U.N. strengthens opportunity for cities to offer climate pledges

New website will track actions by cities, regions and companies for the six months leading up to the Paris talks.
NAZCA-logged city pledges as of 7 June.

Just ahead of a major, 10-day round of negotiations on an intended climate accord, the United Nations made a major call for cities, corporations and other nonstate entities to step up and propose specific emission-reductions pledges.

A new website will now formally track all such actions committed to by cities, regions, the private sector and others. The online platform will also allow these entities to directly register their pledges, making it easier both for cities to take such a step and for the rest of the world to take note.

The aim is to continue to strengthen momentum ahead of the “COP 21” climate talks scheduled for Paris at the end of the year. Yet the goal is also to create a substantial, high-visibility corpus of nonstate climate pledges in order to build upon whatever member states are able to commit to in Paris. According to some counts, after all, the citizens represented by such pledges already make up the largest party to the COP 21 negotiations.

“These actions show that governments are not alone in their efforts to bend the emissions curve and make the world a safer place,” French Foreign Minister Laurent Fabius said. “There is a huge groundswell of support building on the part of business, investors, cities and regions. What we see here is highly encouraging and symptomatic of how that tide has turned in favour of real action on the ground.”

During the first two weeks of June, government representatives are gathered in Bonn for one of the last major negotiating sessions ahead of the COP 21 summit. One of the key items on the agenda is finding ways to more effectively strengthen action around climate change before the end of this decade, when new agreements are to be implemented.

Nation states are currently in the process of submitting national reports on intended climate-related actions to the United Nations Framework Convention on Climate Change (UNFCCC), and nearly 40 have done so. Yet given continued political complexities and yawning financial concerns, many observers are warning that the pledges being put forward ahead of the COP 21 talks are falling worryingly short.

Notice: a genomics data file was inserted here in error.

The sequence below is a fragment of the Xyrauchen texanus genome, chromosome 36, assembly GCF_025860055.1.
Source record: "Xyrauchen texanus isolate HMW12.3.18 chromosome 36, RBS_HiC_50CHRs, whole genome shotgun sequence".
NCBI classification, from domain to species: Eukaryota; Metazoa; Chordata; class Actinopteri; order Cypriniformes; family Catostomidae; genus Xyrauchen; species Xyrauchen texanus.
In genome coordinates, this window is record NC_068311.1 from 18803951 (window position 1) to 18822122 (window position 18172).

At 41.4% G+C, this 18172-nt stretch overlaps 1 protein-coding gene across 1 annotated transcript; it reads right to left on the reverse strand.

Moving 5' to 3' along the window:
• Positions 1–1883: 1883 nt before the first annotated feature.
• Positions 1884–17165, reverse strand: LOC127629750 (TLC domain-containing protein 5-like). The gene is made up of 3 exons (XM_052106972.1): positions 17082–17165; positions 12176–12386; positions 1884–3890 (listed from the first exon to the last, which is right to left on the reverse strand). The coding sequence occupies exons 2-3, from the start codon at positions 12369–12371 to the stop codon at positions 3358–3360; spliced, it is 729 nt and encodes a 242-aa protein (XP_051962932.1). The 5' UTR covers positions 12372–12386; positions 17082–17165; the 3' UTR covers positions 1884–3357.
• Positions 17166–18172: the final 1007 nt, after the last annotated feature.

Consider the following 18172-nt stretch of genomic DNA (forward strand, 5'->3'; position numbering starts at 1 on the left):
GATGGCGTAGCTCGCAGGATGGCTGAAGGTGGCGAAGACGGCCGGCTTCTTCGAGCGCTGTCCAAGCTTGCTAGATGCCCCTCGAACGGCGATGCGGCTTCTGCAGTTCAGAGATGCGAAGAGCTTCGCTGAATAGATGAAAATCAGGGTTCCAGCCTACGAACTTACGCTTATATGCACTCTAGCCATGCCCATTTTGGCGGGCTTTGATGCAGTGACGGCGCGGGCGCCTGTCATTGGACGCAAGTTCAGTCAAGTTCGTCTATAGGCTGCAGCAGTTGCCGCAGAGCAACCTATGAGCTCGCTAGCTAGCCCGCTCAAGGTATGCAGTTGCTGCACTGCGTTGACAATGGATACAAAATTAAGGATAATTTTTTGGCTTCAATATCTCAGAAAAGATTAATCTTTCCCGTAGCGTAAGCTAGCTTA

Prominent focus is subsequently turning to other possible levers to secure substantive, long-term emissions reduction in the hopes of keeping global average temperatures within a range scientists say would divert catastrophe. Cities, metropolitan regions, corporations, universities and others outside of the political maelstrom of central politics have thus garnered keen interest from policymakers, including key officials within the U. S. and French governments.

In April, U. S. Secretary of State John Kerry publicly urged the French government to solicit emissions-reductions commitments from cities and other nonstate actors. “A lot of mayors around the world are ahead of their national governments, and a lot of local citizens are well ahead of their elected leaders,” Kerry said. “I think we need to find a way to highlight that.”

Thus far, it is unclear what official role cities will have in the COP 21 talks, and cities have received almost no mention in preliminary drafts of the negotiating text. Yet to a great extent, cities are where climate-related action needs to happen. According to prominent estimates, urban areas constitute some 70 percent of energy-related emissions of carbon dioxide — thus offering one of the single strongest opportunities for major cuts. And that potential will only grow, as nearly two-thirds of the world’s population is expected to live in cities by the end of the next decade.


The French government does seem to be making a significant effort in this regard. Next month, the French will host a major meeting of nonstate entities, the World Summit on Climate and Territories, with a particular focus on cities and other subnational authorities. Negotiations are also reportedly taking place behind the scenes to decide on how subnational plans could be integrated into the formal processes at the COP 21 talks.

The new website, too, was unveiled in Paris. Known as the Non-State Actor Zone for Climate Action (NAZCA), the Peru-built portal was announced in late May at a French government-hosted summit on climate action by businesses. The site, a version of which was initially made public last year, will also be publishing investor data for the first time.